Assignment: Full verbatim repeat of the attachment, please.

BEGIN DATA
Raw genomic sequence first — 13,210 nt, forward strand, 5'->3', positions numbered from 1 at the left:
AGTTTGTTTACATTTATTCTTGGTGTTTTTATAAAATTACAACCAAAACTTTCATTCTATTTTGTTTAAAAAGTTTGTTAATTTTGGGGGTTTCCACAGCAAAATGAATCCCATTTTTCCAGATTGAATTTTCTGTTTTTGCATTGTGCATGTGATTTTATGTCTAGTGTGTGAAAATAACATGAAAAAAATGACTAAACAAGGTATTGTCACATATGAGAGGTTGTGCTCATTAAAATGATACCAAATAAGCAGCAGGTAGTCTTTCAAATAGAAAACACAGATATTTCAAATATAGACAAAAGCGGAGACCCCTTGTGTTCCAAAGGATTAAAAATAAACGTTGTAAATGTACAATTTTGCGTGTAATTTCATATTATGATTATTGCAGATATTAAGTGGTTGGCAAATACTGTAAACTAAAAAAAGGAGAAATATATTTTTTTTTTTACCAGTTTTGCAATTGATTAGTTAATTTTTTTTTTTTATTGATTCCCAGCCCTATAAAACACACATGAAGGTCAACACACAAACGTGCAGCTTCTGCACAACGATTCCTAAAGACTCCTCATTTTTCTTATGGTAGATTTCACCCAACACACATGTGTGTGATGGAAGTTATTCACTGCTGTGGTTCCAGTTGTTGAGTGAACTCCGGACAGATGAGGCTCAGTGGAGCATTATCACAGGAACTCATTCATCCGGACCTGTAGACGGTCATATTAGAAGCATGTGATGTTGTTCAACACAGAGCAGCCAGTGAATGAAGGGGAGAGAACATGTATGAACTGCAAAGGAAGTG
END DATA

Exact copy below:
Raw genomic sequence first — 13,210 nt, forward strand, 5'->3', positions numbered from 1 at the left:
AGTTTGTTTACATTTATTCTTGGTGTTTTTATAAAATTACAACCAAAACTTTCATTCTATTTTGTTTAAAAAGTTTGTTAATTTTGGGGGTTTCCACAGCAAAATGAATCCCATTTTTCCAGATTGAATTTTCTGTTTTTGCATTGTGCATGTGATTTTATGTCTAGTGTGTGAAAATAACATGAAAAAAATGACTAAACAAGGTATTGTCACATATGAGAGGTTGTGCTCATTAAAATGATACCAAATAAGCAGCAGGTAGTCTTTCAAATAGAAAACACAGATATTTCAAATATAGACAAAAGCGGAGACCCCTTGTGTTCCAAAGGATTAAAAATAAACGTTGTAAATGTACAATTTTGCGTGTAATTTCATATTATGATTATTGCAGATATTAAGTGGTTGGCAAATACTGTAAACTAAAAAAAGGAGAAATATATTTTTTTTTTTACCAGTTTTGCAATTGATTAGTTAATTTTTTTTTTTTATTGATTCCCAGCCCTATAAAACACACATGAAGGTCAACACACAAACGTGCAGCTTCTGCACAACGATTCCTAAAGACTCCTCATTTTTCTTATGGTAGATTTCACCCAACACACATGTGTGTGATGGAAGTTATTCACTGCTGTGGTTCCAGTTGTTGAGTGAACTCCGGACAGATGAGGCTCAGTGGAGCATTATCACAGGAACTCATTCATCCGGACCTGTAGACGGTCATATTAGAAGCATGTGATGTTGTTCAACACAGAGCAGCCAGTGAATGAAGGGGAGAGAACATGTATGAACTGCAAAGGAAGTG